University of Washington School of Public Health
Research Professor, Epidemiology
Fred Hutchinson Cancer Research Center
Dr. McTiernan's research focuses on identifying ways to prevent new or recurrent cancer with a particular focus on weight control, physical activity, and chemoprevention.
Dr. McTiernan was Principal Investigator of an NCI-funded randomized controlled clinical trial that tested dietary weight loss, exercise, and both vs. controls on breast cancer biomarkers in 439 postmenopausal women. With additional NIH funding, ancillary studies tested the effects of these interventions on telomere length, oxidative stress, angiogenesis, ghrelin, adipose tissue biology, long-term weight maintenance, long-term weight loss effects on cancer biomarkers, and behaviors predicting weight loss. She was Principal Investigator of the Seattle site of the NCI-funded Health, Eating, Activity, and Lifestyle (HEAL) cohort, which is assessing associations of anthropometrics, body composition, hormones, diet, and physical activity with breast cancer prognosis. Dr. McTiernan was Principal Investigator of the Seattle site of the NCIC (Canada) ExCel trial, which tested the effect of exemestane, an aromatase inhibitor, on breast cancer prevention. She was also Principal Investigator of the Komen-funded ViDA randomized controlled trial that tested the effects of vitamin D vs. placebo on weight and breast cancer biomarkers in women undergoing a weight loss program.
Dr. McTiernan is honored to receive funding each year from the Breast Cancer Research Foundation, to explore the effects of weight loss and vitamin D on various biomarkers of breast cancer. The 2017-18 grant is funding research on weight loss effect on microRNA related to obesity and breast cancer. She also has NIH funding to determine the effects of exercise on colon crypt cell DNA methylation. Currently, Dr. McTiernan also collaborates with several trials testing exercise effects in cancer survivors, including breast, prostate, and head and neck cancer survivors.
Previously, she has conducted a randomized trial of a one-year aerobic exercise intervention vs. control in 173 postmenopausal women to assess the effect of exercise on breast cancer biomarkers including sex hormones. Ancillary studies tested the effect of aerobic exercise on immune function and other biomarkers of breast cancer risk. She was Principal Investigator of the NCI-funded U54 grant (Seattle TREC Center) investigating mechanisms of energy balance and cancer prevention which included five projects and five supporting administrative cores. She led a randomized clinical trial testing aspirin effect on breast cancer biomarkers. She was Principal Investigator of a randomized trial to test the effect of a one-year aerobic exercise intervention vs. control on colorectal cell proliferation, apoptosis, and prostaglandin content, and on other biomarkers of colon cancer risk in 200 men and women. Dr. McTiernan was a co-Investigator in the Women's Health Initiative (WHI), and directed clinical outcomes efforts at the WHI Clinical Coordinating Center.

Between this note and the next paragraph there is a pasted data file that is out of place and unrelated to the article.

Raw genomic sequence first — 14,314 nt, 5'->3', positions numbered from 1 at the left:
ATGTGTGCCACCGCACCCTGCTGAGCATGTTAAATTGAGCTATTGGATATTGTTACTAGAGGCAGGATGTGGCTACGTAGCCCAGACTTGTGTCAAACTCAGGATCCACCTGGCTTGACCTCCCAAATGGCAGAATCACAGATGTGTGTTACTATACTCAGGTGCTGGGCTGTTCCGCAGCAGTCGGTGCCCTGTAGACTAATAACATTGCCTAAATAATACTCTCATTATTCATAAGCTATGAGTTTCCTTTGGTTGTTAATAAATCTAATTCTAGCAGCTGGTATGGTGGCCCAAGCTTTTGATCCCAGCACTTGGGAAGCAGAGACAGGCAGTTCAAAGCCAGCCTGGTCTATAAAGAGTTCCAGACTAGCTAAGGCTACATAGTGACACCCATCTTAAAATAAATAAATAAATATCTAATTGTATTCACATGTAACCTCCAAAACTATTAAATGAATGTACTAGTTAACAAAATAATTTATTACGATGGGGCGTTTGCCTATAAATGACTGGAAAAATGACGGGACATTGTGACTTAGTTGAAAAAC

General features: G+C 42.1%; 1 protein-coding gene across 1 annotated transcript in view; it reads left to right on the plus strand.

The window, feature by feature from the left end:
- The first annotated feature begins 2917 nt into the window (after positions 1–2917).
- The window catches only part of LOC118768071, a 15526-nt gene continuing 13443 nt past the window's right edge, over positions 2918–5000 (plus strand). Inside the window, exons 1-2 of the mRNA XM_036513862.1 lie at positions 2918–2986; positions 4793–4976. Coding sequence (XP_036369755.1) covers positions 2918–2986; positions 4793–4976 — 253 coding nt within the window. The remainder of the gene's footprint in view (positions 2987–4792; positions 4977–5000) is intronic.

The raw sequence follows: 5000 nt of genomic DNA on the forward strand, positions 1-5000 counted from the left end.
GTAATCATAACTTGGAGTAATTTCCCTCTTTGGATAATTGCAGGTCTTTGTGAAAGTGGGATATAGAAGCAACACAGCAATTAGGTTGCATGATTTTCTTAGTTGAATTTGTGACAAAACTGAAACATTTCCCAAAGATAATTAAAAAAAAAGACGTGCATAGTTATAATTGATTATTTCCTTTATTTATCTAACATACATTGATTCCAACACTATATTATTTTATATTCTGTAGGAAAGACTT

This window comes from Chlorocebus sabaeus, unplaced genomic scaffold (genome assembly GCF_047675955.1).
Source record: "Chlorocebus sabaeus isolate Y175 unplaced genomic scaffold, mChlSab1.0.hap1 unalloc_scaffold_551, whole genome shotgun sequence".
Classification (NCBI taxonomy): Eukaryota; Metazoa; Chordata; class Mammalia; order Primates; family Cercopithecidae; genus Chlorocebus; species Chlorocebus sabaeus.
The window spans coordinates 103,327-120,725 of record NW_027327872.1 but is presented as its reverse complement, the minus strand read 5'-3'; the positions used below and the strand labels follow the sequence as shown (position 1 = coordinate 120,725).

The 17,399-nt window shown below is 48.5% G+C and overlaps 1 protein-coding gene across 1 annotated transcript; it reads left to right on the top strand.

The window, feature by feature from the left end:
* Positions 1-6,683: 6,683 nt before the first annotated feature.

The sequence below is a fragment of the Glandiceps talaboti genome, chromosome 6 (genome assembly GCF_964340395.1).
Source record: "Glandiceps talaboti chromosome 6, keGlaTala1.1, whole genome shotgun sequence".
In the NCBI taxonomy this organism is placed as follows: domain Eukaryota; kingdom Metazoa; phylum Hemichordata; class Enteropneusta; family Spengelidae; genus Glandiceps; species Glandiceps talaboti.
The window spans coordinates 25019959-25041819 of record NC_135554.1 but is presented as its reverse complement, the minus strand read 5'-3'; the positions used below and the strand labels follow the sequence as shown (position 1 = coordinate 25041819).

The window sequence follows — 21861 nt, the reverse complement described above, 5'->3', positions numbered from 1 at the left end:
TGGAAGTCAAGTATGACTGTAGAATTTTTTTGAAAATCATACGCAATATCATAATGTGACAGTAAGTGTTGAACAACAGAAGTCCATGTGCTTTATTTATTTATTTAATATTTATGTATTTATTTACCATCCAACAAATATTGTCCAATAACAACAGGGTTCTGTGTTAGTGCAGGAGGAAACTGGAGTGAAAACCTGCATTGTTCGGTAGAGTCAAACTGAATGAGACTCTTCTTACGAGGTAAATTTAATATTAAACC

Dr. McTiernan was a member of the 2008 U.S. Department of Health and Human Services Physical Activity Guidelines Advisory Committee, and is a member of the 2018 U.S. Department of Health and Human Services Physical Activity Guidelines Advisory Committee. She is a member of the advisory committee to the World Cancer Research Fund for their work on diet, obesity, physical activity, and cancer risk and survival. From 2010-2012 she was a Komen Scholar, and in 2012 she received a Citation Award from the American College of Sports Medicine for her research contributions on physical activity and health.
MD Internal Medicine, New York Medical College, 1989
PhD Epidemiology, University of Washington, 1982
BA Sociology, Boston University, 1974
In the News
- Top 10 tips to cut your cancer risk
Fred Hutch News, 05/24/2018
- UW researcher on food, health and weight
- New pathway linking diet and cancer risk
In House, 02/09/2017
- Close Up January 2017: Anne McTiernan
UW School of Public Health Faculty Profile, 01/25/2017
- Nutrition Doc’s Memoir Tells of Struggles with Food, Family
UW School of Public Health News, 12/23/2016
- How much exercise do you need to prevent heart disease, cancer?
- 11 healthy habits to start now to reduce your breast cancer risk later
Today - NBC News, 10/13/2015
- Three drinks a day may raise risk of liver cancer; coffee may lower it
The Seattle Times, 03/25/2015
- Coffee protective against prostate CA recurrence
The Clinical Advisor, 09/05/2013
- Breast cancer survivors not meeting minimum exercise recommendations
- Breast Cancer Survivors Not Exercising Enough
HemOnc Today, 05/06/2013
- A 'baker's dozen' for breast health: Tips for breast cancer prevention, screening, treatment and survivorship
Fred Hutchinson Cancer Research Center, 10/03/2012
- Weight-Loss Keys: Food Journals, Eating In, Not Skipping Meals
U.S. News, 08/16/2012